Effective Communication for Couples: How Was Your Day, Dear?

Posted January 9th, 2016 in Couples Counseling, Featured, Marriage Counseling, Premarital Counseling, Relationship Issues by

HELENH 20150106 Couples 7852396640_991ae7ec23_k

Connecting Conversations

“How was your day, dear?” What if the way that question was handled became a tool to build emotional connection between you and your partner? By using the tool of a Stress-Reducing Conversation, which is a specific kind of active listening, you can actively increase emotional attraction, and in turn build more trust and love in your relationship.

How Effective Communication for Couples Helps you Connect

Stress Impacts Your Relationship

Outside problems (at work, with friends, or with family members) often end up intruding into relationships and fuel the fires of conflict. Couples who are overrun by stress and fail to discuss this with each other see their level of emotional attraction drop, and subsequently see their relationships suffer. On the other hand, those who talk about the stresses of daily life with one another, and help each other to cope, keep their relationships strong.

How to Have a Stress-Reducing Conversation

To do this exercise, consider the timing of the chat. Some people want to unburden themselves when they are barely through the door. Others need to decompress on their own for a while before they are ready for interaction, but they may want to talk before it gets late and they feel too tired. Talk to your partner and find out their preference.

Topics for discussion could be any stressor that you experience in your daily life. But initially (that is, until you are fluent in this kind of conversation) it is best to avoid stressors related to the relationship. Face each other in a comfortable setting, such as on a couch or perhaps on facing chairs. The “speaker” could stretch out on the couch with their head in the “listener’s” lap, and you can then switch positions as the conversation shifts.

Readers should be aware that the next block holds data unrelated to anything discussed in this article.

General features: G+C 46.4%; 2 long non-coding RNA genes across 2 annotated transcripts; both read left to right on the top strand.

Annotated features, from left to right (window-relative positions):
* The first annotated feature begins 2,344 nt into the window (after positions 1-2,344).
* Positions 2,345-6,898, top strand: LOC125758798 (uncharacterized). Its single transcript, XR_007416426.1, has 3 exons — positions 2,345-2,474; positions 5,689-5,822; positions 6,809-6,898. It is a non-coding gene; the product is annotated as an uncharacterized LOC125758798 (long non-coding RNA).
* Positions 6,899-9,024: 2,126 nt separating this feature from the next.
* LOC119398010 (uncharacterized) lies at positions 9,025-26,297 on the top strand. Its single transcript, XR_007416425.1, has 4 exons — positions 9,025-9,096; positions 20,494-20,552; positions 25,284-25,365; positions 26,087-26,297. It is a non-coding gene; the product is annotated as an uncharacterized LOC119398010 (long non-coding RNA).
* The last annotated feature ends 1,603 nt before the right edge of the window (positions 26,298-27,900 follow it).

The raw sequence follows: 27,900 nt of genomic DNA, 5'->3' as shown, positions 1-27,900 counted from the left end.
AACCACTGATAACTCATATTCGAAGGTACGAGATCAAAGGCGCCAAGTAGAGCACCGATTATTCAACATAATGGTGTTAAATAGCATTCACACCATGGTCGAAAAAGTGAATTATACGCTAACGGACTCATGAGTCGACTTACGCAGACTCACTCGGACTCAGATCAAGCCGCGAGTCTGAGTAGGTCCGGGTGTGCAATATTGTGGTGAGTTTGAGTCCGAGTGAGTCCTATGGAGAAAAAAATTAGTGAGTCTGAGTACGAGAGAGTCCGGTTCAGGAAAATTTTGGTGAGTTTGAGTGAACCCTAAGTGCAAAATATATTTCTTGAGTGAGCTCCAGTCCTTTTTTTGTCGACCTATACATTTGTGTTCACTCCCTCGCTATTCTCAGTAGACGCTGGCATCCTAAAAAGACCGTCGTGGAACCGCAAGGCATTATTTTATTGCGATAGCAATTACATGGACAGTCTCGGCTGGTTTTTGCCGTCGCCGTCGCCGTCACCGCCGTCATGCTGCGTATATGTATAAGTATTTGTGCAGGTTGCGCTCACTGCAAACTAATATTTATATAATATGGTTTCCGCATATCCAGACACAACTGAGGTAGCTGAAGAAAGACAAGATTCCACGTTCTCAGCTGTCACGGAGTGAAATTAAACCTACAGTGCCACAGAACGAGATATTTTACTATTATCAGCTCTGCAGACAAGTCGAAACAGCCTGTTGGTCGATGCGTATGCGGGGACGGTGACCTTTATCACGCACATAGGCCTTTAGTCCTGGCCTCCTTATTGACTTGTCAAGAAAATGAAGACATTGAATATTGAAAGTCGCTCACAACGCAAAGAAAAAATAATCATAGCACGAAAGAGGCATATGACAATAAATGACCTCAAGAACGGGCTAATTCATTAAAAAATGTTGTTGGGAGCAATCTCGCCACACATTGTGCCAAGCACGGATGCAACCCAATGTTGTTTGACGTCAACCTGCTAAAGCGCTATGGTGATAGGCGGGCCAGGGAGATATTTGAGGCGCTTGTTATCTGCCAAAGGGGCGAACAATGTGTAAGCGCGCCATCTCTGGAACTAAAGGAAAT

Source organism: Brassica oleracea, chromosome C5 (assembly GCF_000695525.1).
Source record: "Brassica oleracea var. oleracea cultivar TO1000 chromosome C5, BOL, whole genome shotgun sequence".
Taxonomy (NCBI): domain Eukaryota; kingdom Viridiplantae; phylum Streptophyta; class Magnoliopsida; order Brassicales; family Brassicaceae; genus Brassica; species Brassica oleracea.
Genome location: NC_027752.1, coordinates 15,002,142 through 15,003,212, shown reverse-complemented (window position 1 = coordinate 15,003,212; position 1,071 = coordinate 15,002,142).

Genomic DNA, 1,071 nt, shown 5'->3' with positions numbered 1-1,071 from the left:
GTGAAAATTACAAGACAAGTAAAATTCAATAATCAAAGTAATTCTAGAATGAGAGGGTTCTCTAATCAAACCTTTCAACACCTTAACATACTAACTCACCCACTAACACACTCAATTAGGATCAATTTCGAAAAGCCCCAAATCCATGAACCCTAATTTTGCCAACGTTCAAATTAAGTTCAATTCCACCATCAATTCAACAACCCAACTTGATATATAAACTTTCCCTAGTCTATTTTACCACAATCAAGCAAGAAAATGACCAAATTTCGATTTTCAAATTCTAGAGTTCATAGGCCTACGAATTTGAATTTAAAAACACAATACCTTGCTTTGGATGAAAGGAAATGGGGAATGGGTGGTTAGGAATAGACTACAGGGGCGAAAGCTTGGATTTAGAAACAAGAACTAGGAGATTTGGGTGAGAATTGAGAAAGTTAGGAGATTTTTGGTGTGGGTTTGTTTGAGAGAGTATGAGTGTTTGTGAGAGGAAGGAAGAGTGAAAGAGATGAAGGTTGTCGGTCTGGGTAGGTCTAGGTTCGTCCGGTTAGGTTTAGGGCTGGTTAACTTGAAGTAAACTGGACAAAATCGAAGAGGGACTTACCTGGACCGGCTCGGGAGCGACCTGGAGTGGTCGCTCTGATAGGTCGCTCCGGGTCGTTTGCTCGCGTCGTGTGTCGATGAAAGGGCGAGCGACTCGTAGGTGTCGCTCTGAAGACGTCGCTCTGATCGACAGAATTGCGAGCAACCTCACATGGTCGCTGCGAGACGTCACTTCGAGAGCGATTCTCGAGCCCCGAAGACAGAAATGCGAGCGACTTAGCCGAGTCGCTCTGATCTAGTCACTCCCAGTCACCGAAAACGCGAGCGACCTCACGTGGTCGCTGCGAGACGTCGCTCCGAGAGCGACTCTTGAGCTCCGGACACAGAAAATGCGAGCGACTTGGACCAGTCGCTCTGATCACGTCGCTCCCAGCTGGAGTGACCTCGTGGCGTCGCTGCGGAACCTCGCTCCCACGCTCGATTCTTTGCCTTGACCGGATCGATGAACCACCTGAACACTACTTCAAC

Effective Communication Pay Attention to Your Partner

The speaker will begin by talking about a stressor that they experienced that day. The listener will encourage the speaker with verbal and non-verbal cues, including encouraging comments and careful questions, in order to show their complete attention. Questions should focus on the speaker’s feelings concerning the event, and the effects of the stressor on the speaker.

The cardinal rule in a stress-reducing conversation is this: Listen carefully to your partner. Do not attempt to “fix” them, or the situation they bring up.

Understanding Must Precede Advice

HELENH 20150106 Couples It's All About LoveThis is not the time to discuss areas of conflict between the two of you, or to point fingers of blame. It is also not the time to instruct your partner on how to fix their problems. Rather, it is an opportunity to support each other emotionally in regard to other areas in your lives. Remember that understanding must precede advice.

Plan on the exercise taking about 30 minutes when you begin, with 15 minutes per partner. As you improve your skills, the exercise can be completed in 20 minutes.

Take Turns, allowing each partner to get to be the speaker, or “explainer,” for 15 minutes.

Avoid giving unsolicited advice. The major rule in helping your partner to de-stress is that understanding must precede advice. Permission to give advice must also be granted. Warning: This is hard to do if you are a “fixer” and have a solution to everyone’s concerns.

Stay Focused on Your Partner